Take Action to Protect B.C.'s Bears
April 1, 2015 will see the opening of yet another trophy hunt season in British Columbia.A report published in January 2014 by the Center for Responsible Tourism (CREST) in collaboration with Stanford University highlighted the eco-tourism dollars to be gained in British Columbia from the thousands of tourists who come to view rather than kill wildlife, taking home photographs rather than dead animal parts for display. CREST’s report Economic Impact of Bear Viewing and Bear Hunting in the Great Bear Rainforest of British Columbia, finds that bear viewing generates “12 times more in visitor spending than bear hunting and over 11 times in direct revenue for B.C.’s provincial government.” Furthermore, on a purely employment-related note, bear viewing companies directly employed an estimated 510 persons, compared with the 11 persons employed by guide hunting outfitters in 2012.
It's time to add your name to the nearly 90% of British Columbians, including all Coastal First Nations and a majority of B.C. hunters, who oppose the trophy hunt.
Share your thoughts on social media
@pacificwild @ChristyClarkBC @Steve4Kelowna (Minister Steve Thomson, defender of the hunt)
SEND AN EMAIL / WRITE A LETTER TODAY! Email BC Premier Christy Clark at firstname.lastname@example.org and to Minister Steve Thomson at email@example.com
- SIGN THE PETITION
- READ THE BLOG 'Trophy Hunting - Having Your Say' to learn more.
- Educate those around you by hosting a film screening of Bear Witness, a film by B.C. Coastal First Nations
- Read this great article by wildlife documentary film maker, Chelsea Turner, in the Huffington Post - Bears are My Neighbours, and You Wouldn't Slaughter your Neighbours. March 30, 2014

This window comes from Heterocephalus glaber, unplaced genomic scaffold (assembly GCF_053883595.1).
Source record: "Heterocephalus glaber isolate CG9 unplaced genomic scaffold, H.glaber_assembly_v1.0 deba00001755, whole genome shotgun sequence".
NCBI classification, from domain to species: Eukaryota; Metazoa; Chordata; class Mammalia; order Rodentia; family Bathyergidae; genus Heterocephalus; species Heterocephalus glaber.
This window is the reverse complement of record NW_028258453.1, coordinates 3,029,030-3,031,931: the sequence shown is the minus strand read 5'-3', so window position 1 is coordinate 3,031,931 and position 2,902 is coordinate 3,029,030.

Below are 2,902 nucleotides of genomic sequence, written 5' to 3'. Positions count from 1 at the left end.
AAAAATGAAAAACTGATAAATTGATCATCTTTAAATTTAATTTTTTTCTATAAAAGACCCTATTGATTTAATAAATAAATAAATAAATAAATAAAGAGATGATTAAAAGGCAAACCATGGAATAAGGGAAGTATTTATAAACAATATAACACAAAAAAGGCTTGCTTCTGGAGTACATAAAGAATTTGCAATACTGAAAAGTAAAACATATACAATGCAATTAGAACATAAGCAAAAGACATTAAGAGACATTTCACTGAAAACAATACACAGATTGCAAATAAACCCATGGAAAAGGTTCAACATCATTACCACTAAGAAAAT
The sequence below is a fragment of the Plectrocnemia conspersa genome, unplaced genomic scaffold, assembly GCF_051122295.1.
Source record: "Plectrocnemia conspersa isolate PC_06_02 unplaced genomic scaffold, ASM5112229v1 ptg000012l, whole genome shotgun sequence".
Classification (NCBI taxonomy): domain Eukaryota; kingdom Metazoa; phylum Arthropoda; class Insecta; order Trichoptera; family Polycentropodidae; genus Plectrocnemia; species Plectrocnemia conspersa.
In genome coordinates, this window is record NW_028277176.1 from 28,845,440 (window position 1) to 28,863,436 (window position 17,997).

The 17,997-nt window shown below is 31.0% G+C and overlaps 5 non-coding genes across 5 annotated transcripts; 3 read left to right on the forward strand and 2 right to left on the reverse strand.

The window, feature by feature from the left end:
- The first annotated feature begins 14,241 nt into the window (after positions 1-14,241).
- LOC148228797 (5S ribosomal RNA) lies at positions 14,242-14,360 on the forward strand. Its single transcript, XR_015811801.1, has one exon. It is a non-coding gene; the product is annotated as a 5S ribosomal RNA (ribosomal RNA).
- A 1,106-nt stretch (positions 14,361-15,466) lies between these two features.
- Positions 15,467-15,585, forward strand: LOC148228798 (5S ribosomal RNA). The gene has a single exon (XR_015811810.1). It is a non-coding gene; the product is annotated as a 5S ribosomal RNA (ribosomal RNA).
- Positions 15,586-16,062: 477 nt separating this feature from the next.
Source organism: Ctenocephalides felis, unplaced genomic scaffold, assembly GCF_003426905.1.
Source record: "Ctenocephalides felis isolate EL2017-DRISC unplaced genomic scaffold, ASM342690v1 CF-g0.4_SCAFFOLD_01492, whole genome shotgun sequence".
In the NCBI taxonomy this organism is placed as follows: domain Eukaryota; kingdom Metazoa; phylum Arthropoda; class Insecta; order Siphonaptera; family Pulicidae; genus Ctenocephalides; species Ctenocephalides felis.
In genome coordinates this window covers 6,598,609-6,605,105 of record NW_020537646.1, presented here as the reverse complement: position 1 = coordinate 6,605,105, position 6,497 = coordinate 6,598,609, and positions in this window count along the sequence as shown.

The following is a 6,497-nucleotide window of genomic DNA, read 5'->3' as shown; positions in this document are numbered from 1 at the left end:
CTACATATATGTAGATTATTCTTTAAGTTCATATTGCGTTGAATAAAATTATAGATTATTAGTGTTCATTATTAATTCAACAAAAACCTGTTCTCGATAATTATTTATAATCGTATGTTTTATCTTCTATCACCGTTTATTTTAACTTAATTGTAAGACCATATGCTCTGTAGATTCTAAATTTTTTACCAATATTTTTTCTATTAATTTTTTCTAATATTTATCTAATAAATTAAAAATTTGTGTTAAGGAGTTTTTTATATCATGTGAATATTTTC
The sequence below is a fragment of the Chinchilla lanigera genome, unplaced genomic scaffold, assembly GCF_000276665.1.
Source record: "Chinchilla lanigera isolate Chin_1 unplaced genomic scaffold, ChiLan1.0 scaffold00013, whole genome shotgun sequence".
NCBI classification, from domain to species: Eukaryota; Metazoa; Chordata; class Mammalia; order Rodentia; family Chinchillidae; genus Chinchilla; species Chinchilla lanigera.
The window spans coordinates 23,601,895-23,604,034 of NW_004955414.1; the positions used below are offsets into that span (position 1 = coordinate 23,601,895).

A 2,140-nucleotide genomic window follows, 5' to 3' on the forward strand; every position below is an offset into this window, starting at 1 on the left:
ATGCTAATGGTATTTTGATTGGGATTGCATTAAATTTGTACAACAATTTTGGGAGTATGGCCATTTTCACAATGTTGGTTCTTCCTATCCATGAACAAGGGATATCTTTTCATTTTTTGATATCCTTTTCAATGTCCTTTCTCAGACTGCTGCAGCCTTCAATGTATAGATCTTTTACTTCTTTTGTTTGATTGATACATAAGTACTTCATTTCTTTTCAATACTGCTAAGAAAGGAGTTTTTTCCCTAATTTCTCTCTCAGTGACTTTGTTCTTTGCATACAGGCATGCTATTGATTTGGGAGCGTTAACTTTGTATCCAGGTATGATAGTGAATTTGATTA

PLEDGE YOUR SUPPORT: www.bearsforever.ca
Leadership from the Kitasoo/Xais Xais, Heiltsuk, Nuxalk and Owekeeno Nations assert their traditional law to ban trophy hunting in the Great Bear Rainforest by erecting this sign in the Kwatna River estuary, a popular bear trophy hunting destination.
British Columbia's Great Bear Rainforest is one of the greatest tracts of intact temperate rainforest left on Earth. It is home to thousands of species of plants, birds, and animals including black bears, grizzlies, and Spirit bears.
You might think that here, the bears could live and thrive in peace. But trophy hunters have set their sights on the vulnerable animals, shooting them with rifles and cross bows as they feed near the shoreline and on salmon streams. It is shocking to think that even grizzly bears, the second slowest reproducing land mammal in North America, are routinely killed in the Great Bear Rainforest - even in protected areas and despite Coastal First Nations' ban on trophy hunting. In opposing this cruel and scientifically indefensible killing, Pacific Wild stands alongside many other NGO's, Coastal First Nations and the bear viewing industry. Moreover, First Nations communities can earn far more from responsible bear-watching ecotourism than destructive and cruel bear hunting.